Food, food culture, food as culture and the cultures that grow our food

Local warming

March 5, 2008

Potager au feu, Occitanian kitchen garden is a hot mess
Potager au feu. The lower bit of the Occitanian kitchen garden is clearly a chic-free zone. Burn marks indicate the size of the original fire.

Yesterday in the lower garden I made an enormous fire. It was the first time in my life I was able to get it going in one go, normally it can take me the better part of an hour. The fire was so huge I feared I’d burn down neighbour Nadine’s cabane and explode the tires on my bike. I’d wanted to take pictures when the fire was really blazing high, taking up two rows of my winter-bare kitchen garden, but it was too dangerous to leave and get my camera until it died down. All the old guys were just standing around watching, maybe keeping an eye out, mostly talking about ‘le foot’. I kept thinking that this is the opposite of a Jewish environment, no one telling me to be careful, all that talking about ‘le foot’.

The lower Occitanian kitchen garden, before picture
The before shot. To be clear, (Dad) I didn’t turn the soil, just readjusted the canals and put that soil atop the sticks and weeds on the rows so that it could decompose.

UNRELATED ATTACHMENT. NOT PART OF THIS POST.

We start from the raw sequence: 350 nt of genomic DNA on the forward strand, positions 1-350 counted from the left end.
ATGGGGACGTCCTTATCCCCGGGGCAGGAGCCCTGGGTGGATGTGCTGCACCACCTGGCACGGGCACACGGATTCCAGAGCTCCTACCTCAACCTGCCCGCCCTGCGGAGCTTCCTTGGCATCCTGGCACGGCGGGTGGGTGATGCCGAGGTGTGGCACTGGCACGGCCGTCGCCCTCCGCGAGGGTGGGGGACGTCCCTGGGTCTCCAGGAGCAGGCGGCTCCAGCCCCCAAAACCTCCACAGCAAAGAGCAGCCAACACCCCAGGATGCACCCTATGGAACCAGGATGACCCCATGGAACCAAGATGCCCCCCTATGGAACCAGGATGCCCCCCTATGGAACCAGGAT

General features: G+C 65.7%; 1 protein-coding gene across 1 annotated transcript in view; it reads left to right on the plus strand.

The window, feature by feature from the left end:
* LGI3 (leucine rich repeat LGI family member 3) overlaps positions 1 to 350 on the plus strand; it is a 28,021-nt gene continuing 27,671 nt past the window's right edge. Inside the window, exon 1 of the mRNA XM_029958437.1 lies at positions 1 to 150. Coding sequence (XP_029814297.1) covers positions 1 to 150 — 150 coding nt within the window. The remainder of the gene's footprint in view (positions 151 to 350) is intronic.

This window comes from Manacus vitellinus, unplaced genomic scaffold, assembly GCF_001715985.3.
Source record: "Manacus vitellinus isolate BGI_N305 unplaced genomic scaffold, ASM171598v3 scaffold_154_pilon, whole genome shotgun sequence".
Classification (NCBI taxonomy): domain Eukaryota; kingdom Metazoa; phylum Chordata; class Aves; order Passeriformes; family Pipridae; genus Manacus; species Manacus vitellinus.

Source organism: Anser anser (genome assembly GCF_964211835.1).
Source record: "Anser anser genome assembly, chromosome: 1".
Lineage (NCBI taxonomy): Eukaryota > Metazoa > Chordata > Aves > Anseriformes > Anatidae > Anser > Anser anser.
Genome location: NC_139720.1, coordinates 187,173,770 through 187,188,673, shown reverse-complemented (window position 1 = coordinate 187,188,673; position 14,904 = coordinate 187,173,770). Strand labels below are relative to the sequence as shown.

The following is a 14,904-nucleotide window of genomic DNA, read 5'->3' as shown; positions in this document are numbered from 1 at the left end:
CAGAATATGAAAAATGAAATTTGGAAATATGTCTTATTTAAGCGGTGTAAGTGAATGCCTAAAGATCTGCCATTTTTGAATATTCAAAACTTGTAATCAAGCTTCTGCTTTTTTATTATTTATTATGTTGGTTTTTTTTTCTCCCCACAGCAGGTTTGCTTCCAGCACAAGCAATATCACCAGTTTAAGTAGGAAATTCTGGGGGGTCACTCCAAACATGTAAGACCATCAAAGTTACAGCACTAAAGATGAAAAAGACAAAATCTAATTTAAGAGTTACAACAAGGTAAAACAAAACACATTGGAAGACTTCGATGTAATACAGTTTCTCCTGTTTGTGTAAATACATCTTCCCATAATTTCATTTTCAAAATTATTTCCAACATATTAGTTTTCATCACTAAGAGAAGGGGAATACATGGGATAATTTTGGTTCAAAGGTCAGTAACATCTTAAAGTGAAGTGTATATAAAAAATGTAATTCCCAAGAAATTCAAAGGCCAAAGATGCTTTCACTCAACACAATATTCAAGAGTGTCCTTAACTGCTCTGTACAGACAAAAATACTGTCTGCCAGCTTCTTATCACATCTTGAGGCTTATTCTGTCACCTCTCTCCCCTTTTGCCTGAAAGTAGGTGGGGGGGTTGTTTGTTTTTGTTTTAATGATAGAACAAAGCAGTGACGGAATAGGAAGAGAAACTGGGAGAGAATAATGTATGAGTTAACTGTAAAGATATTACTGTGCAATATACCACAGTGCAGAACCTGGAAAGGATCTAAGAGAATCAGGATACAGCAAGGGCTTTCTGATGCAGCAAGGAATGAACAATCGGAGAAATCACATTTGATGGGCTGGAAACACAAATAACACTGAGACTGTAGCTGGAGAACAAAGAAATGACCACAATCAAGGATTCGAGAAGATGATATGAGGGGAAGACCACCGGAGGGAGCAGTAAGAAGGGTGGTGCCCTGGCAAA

It’s not particularly permaculture to burn things or till the soil, although nature doesn’t seem to mind a wild fire every now and again. But the woody weedballs and thick stalks from the Jerusalem artichoke, the bane of my garden existence, threatened to make the soil too chunky.

I was going back and forth deciding whether I should ’till’ my ‘no-till’ field, finally settling on setting the knotty bits ablaze and pulverising the rest with my hands into something the soil could digest on its lonesome. Very satisfying work. My hands now ache, but I love this kind of muscle pain. And I’m so tired that I’m going to bed with dirt in my hair, I love that even more. City lady turns Turnip lady.

Topinambour, ready for the urn, ashes in the Occitanian kitchen garden,
A heap of Jerusalem artichoke and other ashes

debra at 12:14 | | post to


  1. I’m looking with longing city eyes at your garden in process…i wish i was amongst the weeds and fresh air! I discovered your blog a couple of weeks ago and love it! Your cheeses, hibiscus flowers, sprouts and stories have made me smile and are an inspiration!

    Comment by Robin — March 8, 2008 @ 13:19

  2. Thanks Robin, very sweet of you to say. Check out the entries under this link. This might be a solution for you. Butternut squash growing indoors.

    I grew a guest room last summer.

    Comment by Debra van Culiblog — March 10, 2008 @ 0:26

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